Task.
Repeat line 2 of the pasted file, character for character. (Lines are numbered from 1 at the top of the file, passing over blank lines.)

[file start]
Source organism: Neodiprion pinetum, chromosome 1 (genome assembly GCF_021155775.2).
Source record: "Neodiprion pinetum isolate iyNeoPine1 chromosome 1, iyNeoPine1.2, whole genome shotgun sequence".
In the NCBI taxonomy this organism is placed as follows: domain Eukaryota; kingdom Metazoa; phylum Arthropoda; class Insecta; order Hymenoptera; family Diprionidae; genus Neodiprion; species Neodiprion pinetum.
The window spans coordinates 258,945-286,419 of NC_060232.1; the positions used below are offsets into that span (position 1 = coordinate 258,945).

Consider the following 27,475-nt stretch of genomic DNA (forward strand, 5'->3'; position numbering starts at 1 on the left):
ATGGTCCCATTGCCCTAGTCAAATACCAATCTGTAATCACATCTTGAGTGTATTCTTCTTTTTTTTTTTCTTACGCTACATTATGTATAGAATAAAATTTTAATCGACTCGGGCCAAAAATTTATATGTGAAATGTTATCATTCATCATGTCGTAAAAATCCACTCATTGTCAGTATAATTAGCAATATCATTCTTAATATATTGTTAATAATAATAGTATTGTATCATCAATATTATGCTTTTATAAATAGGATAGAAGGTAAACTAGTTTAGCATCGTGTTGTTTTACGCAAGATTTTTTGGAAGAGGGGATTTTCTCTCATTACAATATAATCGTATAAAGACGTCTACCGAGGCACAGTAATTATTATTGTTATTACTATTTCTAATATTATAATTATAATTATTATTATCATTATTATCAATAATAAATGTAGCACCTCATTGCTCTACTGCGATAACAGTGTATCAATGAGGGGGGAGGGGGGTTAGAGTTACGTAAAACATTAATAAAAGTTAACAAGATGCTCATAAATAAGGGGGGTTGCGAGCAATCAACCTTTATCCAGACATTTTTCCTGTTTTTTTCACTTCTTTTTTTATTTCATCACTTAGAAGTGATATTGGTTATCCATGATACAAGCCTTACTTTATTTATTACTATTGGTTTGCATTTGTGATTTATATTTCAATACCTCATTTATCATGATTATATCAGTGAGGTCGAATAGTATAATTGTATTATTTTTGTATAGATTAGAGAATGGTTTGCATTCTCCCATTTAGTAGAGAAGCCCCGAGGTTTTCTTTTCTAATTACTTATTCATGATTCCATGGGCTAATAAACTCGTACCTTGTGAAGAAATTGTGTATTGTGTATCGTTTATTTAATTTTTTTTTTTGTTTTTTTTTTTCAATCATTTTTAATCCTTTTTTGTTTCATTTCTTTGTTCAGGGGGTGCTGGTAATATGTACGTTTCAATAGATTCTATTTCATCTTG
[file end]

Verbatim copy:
Source record: "Neodiprion pinetum isolate iyNeoPine1 chromosome 1, iyNeoPine1.2, whole genome shotgun sequence".